Program Profile

Feature Issue on Careers in The Arts for People with Intellectual, Developmental, and Other Disabilities

Teaming for Opportunity


Lydia Campbell-Maher is vice president of programs at ArtMix in Indianapolis, Indiana. She may be reached at

Forty-two youth with and without disabilities are coming together this summer, despite the ongoing pandemic, to create beautiful artwork in the ArtMix studios in downtown Indianapolis. Resilience is a common trait found among these young artists. Each day, the youth put on their protective facemasks, check their temperatures, sanitize their hands, and then get down to business creating ceramic masterpieces with the guidance of professional teaching artists. It is an opportunity to not only learn new artistic skills and make friends, but also to earn a paycheck and build resumes.

First Lady Michelle Obama, a Black woman wearing a black, no-sleeve dress, stands, smiling with her arms at her sides. A gray-haired woman with glasses holds an award and stands next to a young woman with brown, straight, shoulder-length hair, who is smiling.

First Lady Michelle Obama, Meghan McNeal, and Linda Wisler at the National Arts and Humanities Youth Program Awards Ceremony at the White House in 2015.

The lack of equitable employment opportunities for people with disabilities led Artmix to create the Urban Artisans program in 2003. It is a creative internship program that teaches high school students with disabilities transferable, vocational skills through making, marketing, and selling artwork. Led by ArtMix teaching artists, student interns work as a team to create products in arts mediums such as clay, fiber, paint, and wire. In the process, the interns gain confidence and the skills needed to transition from school to the workplace. The program focuses on teaching a combination of artistic, vocational, and social skills through the arts. Since the program’s inception, hundreds of youth with and without disabilities have participated, with many students finding employment and/or pursuing higher education.

The program was co-founded by Linda Wisler and Emily Compton, two talented artists with unwavering dedication to their students. The Urban Artisans program framework was modeled after the well-known Gallery 37 Advanced Arts Education Program of Chicago Public Schools and was designed using the U.S. Department of Labor’s SCANS (Secretary’s Commission on Achieving Necessary Skills) standards and the Individuals with Disabilities Education Act. Annually, more than 100 youth participate in this internship program. The artwork that is created can be found in multiple galleries, small businesses, and at festivals throughout the state. All the sales of artwork go directly back into the sustainability of the program.

The program faces many of the same challenges as other non-profit organizations, including maintaining annual grant requirements without the security of long-term support and competing for unrestricted private funding. Some of the greatest challenges we have witnessed, however, are the limiting beliefs about the talent and resilience of the youth served.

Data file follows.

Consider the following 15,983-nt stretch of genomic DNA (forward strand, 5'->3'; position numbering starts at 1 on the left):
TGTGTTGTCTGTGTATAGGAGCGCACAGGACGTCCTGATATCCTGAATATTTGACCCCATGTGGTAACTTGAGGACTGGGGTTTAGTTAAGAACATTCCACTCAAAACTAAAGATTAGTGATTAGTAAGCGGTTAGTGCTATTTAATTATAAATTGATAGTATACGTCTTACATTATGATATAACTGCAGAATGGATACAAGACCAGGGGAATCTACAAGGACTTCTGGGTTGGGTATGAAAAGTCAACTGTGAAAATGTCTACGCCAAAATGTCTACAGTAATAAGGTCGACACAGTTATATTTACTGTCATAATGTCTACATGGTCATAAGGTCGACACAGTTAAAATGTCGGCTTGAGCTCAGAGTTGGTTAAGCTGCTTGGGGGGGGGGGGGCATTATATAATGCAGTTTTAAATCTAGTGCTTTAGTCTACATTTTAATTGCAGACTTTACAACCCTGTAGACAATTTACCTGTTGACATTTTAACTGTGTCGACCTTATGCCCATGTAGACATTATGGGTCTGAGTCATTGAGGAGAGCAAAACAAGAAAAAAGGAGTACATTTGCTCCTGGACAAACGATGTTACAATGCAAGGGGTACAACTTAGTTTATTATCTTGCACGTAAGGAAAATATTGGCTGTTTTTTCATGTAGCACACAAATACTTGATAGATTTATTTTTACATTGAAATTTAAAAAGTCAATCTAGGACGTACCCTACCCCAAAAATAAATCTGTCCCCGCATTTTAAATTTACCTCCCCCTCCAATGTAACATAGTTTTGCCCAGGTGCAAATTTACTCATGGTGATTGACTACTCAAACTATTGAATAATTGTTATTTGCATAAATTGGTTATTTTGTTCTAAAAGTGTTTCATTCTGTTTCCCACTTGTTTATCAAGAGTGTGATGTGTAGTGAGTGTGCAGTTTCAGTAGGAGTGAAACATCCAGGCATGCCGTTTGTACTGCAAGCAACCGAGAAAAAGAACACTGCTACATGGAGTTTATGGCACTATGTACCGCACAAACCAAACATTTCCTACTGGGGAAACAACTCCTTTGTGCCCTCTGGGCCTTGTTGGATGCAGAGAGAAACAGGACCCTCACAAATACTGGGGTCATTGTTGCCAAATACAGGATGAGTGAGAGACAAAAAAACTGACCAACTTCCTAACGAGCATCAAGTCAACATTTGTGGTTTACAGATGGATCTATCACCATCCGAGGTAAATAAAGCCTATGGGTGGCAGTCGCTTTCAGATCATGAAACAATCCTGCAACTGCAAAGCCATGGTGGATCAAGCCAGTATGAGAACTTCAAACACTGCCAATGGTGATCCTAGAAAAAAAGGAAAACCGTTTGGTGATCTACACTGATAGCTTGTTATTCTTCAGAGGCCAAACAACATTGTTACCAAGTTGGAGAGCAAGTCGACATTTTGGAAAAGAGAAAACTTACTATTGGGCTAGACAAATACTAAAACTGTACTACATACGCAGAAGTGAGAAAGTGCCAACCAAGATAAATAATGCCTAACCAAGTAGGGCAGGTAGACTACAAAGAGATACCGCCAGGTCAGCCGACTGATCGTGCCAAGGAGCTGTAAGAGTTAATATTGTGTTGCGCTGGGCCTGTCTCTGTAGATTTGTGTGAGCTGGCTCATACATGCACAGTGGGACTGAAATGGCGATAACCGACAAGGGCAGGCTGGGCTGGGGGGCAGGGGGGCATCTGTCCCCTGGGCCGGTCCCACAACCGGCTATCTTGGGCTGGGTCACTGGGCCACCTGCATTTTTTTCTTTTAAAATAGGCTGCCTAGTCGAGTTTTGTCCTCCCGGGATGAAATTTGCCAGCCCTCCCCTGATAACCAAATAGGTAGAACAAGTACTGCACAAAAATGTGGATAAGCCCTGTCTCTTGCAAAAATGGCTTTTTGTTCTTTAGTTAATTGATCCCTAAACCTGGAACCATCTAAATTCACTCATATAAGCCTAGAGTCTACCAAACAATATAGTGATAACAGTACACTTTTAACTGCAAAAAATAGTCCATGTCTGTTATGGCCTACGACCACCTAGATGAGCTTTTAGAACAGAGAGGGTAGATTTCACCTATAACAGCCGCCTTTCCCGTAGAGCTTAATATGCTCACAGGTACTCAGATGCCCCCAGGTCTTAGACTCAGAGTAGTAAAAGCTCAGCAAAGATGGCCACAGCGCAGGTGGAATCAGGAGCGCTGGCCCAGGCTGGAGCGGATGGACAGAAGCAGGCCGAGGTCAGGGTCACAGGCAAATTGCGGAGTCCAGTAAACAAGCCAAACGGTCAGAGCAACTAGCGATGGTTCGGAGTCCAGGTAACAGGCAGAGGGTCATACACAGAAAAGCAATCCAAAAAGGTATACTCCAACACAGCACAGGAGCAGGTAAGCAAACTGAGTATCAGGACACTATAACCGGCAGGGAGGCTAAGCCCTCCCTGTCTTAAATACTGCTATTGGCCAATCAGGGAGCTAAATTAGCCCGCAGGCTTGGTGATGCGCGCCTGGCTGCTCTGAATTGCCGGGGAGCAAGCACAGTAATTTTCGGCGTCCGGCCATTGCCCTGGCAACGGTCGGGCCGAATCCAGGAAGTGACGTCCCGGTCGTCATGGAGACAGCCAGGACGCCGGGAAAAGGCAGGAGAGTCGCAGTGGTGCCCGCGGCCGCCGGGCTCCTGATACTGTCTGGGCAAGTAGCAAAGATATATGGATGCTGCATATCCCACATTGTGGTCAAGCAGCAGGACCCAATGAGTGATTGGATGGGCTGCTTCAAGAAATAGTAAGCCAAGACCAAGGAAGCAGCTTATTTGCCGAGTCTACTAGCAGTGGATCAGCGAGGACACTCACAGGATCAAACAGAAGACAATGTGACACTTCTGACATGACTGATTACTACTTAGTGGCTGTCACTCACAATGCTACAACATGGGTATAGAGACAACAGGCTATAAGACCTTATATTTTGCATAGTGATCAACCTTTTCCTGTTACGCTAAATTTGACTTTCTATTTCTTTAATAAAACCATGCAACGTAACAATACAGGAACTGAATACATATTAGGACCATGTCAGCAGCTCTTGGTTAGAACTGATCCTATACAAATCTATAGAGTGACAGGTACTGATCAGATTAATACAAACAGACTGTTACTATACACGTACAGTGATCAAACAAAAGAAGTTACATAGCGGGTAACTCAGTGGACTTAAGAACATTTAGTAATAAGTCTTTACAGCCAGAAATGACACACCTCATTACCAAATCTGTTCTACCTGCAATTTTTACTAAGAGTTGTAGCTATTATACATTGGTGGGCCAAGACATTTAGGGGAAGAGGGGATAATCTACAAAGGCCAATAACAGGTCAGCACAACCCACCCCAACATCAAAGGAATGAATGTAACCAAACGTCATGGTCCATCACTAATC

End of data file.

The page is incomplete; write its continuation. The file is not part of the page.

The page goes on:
Funders, communities where people with disabilities live, and sometimes even family members can miss the substantial artistic talent of these artists.

“The reason we have been successful is that we have extremely high expectations,” co-founder Wisler recently told me. “The interns rise to the occasion, every single time.”

In 2015, the Urban Artisans interns’ resilience and talent were recognized with a prestigious National Arts and Humanities Award. This award recognized the country’s best creative youth development programs for using engagement in the arts and the humanities to increase academic achievement, graduation rates, and college enrollment. In November of that year, one of the interns, Meghan McNeal, traveled to Washington, D.C. to accept the award on behalf of her peers from First Lady Michelle Obama.

“When I first heard about the honor, I cried,” said Wayne McNeal, Meghan’s father. “For her to accomplish this on her own, I am just amazed.” Wayne credits ArtMix for helping Meghan develop independence, self-confidence, and interpersonal skills.

The program is still going strong and growing. This summer, ArtMix is piloting an advanced tier to provide more opportunities for youth who have participated in the program for years and who are now over the age of 22. The new Artisan Entrepreneurs program provides mentorship with professional artists, opportunities to further develop individual artistic styles, and a continued sense of community. Meghan McNeal is one of the ten young adults in this new advanced tier.

Led by Compton, this new tier is designed to foster creativity and independence as a life-long journey.

“Whether they end up in independent employment or another setting they enjoy, our hope is that they will find ways to use the skills they cultivated here to lead a creative, productive life,” Compton said.

Artmix Indiana: Who We Are | “Everybody has something to give.” This video features the Urban Artisans program.